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ADIZ punishes pilots but won't stop terrorists, pilots tell FAAADIZ punishes pilots but won't stop terrorists, pilots tell FAA

ADIZ punishes pilots but won't stop terrorists, pilots tell FAA

The frustration pilots and air traffic controllers feel with the Washington, D.C., Air Defense Identification Zone (ADIZ) is coming through loud and clear in the more than 21,100 comments filed in response to the FAA's proposal to make the restrictions permanent. One resounding theme: The ADIZ punishes law-abiding pilots but does nothing to protect against terrorism.

"I am a member of the Army National Guard currently deployed in Iraq and I am civilian pilot," wrote one commenter. "Ostensibly, I am in Iraq to protect the freedom of the American people, and I find the imposition of regulations such as the D.C.-area ADIZ personally offensive because they abolish the very freedoms I have given up a year of my life defending, yet do nothing to enhance the public's safety."

Other pilots pointed out the numerous measures already in place to protect the nation's capital - measures that make the ADIZ an unnecessary burden.

"We already have the proper solution in place with the 15-mile no-fly zone around the Capitol, missile systems, and fighters flown by pilots such as my son (a USAF F-16 pilot) on alert," wrote one airline pilot. "Little slow Cessnas are not a viable terror threat to the Capitol, and have never been used as such."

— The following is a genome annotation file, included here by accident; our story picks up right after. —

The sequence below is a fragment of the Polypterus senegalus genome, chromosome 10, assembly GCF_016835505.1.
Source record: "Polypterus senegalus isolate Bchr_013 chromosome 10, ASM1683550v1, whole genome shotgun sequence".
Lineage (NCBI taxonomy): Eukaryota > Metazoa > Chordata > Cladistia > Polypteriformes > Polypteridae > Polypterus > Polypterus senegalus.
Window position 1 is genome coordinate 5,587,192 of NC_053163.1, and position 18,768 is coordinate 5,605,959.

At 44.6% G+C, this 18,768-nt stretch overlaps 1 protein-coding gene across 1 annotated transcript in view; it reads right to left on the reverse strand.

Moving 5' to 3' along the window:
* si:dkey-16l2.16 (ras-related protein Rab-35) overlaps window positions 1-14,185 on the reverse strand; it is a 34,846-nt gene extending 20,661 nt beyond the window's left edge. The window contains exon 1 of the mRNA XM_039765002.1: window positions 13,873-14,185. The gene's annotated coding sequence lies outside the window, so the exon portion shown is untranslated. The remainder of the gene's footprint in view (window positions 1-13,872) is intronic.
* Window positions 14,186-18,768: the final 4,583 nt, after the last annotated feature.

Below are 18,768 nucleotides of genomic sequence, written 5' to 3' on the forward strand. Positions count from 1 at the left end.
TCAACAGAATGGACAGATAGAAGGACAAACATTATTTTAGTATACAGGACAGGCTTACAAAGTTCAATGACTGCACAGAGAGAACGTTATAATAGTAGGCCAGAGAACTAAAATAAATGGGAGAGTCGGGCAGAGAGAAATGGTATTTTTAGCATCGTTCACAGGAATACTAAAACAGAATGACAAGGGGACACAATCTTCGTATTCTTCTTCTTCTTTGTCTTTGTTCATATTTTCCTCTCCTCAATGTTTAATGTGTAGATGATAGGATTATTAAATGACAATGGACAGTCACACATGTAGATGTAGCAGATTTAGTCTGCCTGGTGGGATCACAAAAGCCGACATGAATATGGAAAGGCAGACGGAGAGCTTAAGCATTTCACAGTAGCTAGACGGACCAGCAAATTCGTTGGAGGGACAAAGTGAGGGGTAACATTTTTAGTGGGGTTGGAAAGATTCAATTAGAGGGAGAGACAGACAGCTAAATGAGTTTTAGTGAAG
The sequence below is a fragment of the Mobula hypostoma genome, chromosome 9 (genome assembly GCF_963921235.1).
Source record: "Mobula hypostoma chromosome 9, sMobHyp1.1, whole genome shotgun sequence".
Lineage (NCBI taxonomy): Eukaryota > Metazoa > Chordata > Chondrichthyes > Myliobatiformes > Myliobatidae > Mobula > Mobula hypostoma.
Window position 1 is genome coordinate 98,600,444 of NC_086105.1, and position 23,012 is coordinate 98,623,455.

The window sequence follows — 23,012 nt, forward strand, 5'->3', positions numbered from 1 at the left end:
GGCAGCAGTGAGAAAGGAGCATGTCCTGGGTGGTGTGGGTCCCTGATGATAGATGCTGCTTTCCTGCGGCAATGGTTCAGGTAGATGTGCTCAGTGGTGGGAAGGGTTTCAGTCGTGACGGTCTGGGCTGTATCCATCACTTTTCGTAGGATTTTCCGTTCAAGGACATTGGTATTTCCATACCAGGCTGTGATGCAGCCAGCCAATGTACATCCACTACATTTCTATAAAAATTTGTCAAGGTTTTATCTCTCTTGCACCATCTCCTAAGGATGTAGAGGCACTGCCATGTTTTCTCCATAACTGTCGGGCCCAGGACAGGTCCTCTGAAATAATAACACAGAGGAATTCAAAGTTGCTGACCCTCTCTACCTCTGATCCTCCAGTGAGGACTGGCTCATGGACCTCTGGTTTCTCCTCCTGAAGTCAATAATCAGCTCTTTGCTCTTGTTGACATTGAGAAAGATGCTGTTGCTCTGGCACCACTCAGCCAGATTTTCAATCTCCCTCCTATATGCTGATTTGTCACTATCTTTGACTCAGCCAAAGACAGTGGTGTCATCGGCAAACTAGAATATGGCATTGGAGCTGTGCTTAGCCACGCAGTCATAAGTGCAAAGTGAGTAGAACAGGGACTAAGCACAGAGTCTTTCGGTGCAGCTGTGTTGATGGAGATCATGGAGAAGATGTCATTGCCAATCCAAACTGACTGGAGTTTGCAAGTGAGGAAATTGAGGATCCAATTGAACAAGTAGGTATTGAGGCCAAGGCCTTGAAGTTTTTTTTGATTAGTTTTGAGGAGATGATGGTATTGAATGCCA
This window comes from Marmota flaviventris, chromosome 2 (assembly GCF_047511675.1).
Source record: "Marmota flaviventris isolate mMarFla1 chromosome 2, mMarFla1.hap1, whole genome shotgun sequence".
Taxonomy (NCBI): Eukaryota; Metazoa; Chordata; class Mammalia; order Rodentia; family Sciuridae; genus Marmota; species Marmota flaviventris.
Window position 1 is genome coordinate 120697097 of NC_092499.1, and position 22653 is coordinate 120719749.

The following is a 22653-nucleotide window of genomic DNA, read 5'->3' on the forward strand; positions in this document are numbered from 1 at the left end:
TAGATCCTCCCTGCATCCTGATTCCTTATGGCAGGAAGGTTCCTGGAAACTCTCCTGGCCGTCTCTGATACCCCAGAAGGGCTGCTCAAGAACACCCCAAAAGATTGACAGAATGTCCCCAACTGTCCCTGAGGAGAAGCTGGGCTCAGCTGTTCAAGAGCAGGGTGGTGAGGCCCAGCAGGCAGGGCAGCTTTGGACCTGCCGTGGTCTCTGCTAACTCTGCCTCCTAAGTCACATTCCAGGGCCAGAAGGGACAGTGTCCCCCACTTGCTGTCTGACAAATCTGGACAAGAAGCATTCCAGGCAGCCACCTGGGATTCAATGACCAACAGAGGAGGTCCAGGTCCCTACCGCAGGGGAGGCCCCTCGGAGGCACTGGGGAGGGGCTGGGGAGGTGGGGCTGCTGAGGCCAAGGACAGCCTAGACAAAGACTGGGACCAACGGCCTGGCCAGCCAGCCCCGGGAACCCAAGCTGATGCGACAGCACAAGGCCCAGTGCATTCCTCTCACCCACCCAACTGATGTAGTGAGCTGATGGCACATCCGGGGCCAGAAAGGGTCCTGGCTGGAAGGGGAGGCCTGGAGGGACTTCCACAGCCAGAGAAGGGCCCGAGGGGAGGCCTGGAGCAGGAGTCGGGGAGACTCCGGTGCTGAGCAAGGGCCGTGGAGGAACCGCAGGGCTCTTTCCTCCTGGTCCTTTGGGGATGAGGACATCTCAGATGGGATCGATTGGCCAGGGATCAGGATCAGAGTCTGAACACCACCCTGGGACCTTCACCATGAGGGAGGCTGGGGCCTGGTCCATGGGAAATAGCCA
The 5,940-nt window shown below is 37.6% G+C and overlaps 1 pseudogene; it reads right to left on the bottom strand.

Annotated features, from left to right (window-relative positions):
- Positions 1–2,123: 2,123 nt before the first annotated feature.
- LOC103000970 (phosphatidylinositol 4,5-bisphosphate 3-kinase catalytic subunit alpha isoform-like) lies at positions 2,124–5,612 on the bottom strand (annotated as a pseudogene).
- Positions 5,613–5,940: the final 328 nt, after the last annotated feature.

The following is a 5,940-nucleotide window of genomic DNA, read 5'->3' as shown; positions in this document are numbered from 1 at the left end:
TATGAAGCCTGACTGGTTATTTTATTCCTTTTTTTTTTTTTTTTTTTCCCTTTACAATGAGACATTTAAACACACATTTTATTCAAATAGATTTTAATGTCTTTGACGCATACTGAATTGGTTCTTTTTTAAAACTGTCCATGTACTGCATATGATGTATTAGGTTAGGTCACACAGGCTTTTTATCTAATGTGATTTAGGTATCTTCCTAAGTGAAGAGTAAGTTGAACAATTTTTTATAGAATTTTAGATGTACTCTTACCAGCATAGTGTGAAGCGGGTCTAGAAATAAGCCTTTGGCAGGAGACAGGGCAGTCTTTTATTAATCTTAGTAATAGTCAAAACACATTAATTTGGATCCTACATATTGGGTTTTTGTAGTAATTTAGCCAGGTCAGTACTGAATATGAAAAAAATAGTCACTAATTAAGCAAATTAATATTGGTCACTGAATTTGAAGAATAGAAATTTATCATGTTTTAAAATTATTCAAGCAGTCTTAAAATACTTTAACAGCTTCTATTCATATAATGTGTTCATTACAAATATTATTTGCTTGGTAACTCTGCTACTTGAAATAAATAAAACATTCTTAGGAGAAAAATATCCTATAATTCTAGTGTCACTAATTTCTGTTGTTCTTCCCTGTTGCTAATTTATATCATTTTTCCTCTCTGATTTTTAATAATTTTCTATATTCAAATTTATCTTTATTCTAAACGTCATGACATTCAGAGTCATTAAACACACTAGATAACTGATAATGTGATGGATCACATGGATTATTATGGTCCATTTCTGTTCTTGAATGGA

And one pilot summed up his position clearly: "As a U.S. taxpayer, I see the ADIZ as a waste of federal funds. As a U.S. citizen, I am offended by government actions that restrict my freedoms and the freedoms of fellow citizens for a perceived threat that general aviation does not present. As a pilot, I am dismayed that I, and my family, cannot visit large regions near our nation's capital without fear of fatal consequences due to simple misunderstandings or mechanical failures. As a person, I feel empathy for all the suffering felt by the cities, towns, businesses, and workers accustomed to the benefits of general aviation. Benefits which are now severely curtailed, if not outright denied."

There is still time to add your voice to the opposition before the comment period closes on February 6, 2006 . See AOPA's Member Action Center to submit your comments to the FAA.

Updated: February 6, 2006, 4:15 p.m. EST

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